Major Disorders of Esophageal Peristalsis: Distal Esophageal Spasm, Hypercontractile (Jackhammer) Esophagus

Chapter: Major Disorders of Esophageal Peristalsis: Distal Esophageal Spasm, Hypercontractile (Jackhammer) Esophagus
McMaster Section Editor(s): John K. Marshall, Paul Moayyedi
Section Editor(s) in Interna Szczeklika: Witold Bartnik†, Małgorzata Szczepanek
McMaster Author(s): Jihong Chen
Author(s) in Interna Szczeklika: Renata Talar-Wojnarowska, Ewa Małecka-Panas
† Deceased.
Additional Information

Etiology and Clinical FeaturesTop

The etiology of distal esophageal spasm (DES) and hypercontractile (jackhammer) esophagus is unknown. They may occur at any age but usually develop in patients aged >40 years.

Clinical manifestations include noncardiac chest pain, usually retrosternal, and dysphagia to solid foods and liquids in the majority of patients. The pain may occur immediately after a meal but sometimes is independent of food intake. Dysphagia may be severe and may lead to malnutrition.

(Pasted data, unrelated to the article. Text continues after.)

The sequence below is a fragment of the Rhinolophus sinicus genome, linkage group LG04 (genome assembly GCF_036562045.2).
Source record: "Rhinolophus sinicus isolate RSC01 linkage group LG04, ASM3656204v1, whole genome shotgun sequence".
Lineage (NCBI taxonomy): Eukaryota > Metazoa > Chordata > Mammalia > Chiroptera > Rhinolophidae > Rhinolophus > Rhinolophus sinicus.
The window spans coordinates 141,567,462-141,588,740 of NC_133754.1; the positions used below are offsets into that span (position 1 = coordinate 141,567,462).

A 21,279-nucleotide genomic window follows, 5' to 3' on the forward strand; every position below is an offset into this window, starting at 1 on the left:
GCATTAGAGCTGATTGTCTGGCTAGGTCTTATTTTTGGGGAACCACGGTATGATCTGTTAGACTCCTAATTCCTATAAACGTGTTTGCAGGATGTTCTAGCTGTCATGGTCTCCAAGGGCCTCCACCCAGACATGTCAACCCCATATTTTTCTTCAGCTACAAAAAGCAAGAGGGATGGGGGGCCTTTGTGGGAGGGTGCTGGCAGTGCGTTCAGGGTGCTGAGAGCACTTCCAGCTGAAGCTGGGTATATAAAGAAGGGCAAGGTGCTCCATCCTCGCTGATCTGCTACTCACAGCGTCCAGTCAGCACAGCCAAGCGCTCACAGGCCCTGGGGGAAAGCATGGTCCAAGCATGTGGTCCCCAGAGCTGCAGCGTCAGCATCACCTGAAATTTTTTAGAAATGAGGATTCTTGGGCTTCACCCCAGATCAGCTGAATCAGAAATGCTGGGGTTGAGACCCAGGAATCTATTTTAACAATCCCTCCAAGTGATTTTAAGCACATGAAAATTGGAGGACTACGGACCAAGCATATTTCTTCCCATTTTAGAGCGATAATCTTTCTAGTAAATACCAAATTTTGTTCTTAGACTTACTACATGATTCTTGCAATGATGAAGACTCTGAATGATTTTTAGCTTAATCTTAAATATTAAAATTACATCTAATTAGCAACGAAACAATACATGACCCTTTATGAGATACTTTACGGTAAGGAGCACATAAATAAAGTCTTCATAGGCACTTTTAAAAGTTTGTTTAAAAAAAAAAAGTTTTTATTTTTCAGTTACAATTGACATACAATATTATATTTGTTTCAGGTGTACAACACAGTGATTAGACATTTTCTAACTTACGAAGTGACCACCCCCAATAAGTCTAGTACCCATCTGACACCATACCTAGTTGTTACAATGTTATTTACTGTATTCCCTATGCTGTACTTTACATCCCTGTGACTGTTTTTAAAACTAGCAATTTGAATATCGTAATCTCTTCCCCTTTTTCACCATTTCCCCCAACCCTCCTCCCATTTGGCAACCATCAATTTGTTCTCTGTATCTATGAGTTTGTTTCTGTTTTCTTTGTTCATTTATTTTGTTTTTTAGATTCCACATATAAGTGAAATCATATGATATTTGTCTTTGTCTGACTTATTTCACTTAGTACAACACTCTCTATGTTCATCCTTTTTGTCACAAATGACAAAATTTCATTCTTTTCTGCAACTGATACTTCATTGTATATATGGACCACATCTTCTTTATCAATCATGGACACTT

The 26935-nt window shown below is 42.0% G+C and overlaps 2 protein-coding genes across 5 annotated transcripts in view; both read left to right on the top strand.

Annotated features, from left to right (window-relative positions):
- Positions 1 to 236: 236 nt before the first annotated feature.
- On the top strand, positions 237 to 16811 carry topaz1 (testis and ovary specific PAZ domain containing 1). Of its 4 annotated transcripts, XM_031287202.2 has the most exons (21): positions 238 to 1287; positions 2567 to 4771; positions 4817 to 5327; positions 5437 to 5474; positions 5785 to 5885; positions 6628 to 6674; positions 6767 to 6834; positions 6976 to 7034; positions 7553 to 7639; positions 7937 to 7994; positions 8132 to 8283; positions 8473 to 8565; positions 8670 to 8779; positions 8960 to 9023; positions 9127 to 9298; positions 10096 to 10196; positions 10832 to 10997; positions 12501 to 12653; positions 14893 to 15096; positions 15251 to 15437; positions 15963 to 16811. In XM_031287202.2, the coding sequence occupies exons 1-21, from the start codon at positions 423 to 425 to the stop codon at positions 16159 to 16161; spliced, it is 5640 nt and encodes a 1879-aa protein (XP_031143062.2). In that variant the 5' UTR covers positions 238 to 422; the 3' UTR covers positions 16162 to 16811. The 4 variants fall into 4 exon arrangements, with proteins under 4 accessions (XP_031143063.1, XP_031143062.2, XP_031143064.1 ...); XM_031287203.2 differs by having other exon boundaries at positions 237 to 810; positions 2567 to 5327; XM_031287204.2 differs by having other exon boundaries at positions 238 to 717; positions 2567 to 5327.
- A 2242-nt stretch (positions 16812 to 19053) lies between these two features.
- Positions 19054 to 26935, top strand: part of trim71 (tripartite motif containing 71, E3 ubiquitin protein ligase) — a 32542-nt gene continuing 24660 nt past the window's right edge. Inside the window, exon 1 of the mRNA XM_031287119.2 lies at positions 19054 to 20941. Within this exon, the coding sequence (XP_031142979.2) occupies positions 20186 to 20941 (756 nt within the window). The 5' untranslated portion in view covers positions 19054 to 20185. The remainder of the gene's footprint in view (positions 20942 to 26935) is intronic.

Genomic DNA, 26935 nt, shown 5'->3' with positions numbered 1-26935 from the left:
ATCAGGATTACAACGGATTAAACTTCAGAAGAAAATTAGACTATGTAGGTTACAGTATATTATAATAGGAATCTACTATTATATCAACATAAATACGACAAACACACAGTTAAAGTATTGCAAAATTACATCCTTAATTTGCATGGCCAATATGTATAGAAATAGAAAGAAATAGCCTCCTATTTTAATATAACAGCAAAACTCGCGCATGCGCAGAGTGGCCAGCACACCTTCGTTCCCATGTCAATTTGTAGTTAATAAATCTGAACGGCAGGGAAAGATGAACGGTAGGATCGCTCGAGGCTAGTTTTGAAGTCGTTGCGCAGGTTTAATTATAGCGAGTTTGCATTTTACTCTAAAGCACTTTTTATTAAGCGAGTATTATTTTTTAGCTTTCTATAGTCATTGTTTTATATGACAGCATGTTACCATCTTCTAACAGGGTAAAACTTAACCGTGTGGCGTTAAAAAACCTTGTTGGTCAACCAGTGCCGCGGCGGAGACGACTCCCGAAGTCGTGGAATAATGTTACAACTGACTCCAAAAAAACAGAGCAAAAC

DiagnosisTop

Diagnosis is based on high-resolution esophageal manometry after other esophageal disorders have been excluded on the basis of upper gastrointestinal endoscopy with biopsy or barium esophagram. DES is characterized by increased simultaneous or premature contractions in the distal esophagus. Hypercontractile esophagus is characterized by high pressure but normally sequential contractions in the smooth muscles of the esophagus.

TreatmentTop

The most effective treatment of DES and jackhammer esophagus in not well defined. Pharmacologic treatment includes calcium channel blockers (nifedipine and diltiazem) or nitrates (nitroglycerin, isosorbide dinitrate) if patients have no gastroesophageal reflux disease or if it is well controlled. Many patients require antisecretory therapy with proton pump inhibitors. The advantages of surgical over medical treatment have not been proven.

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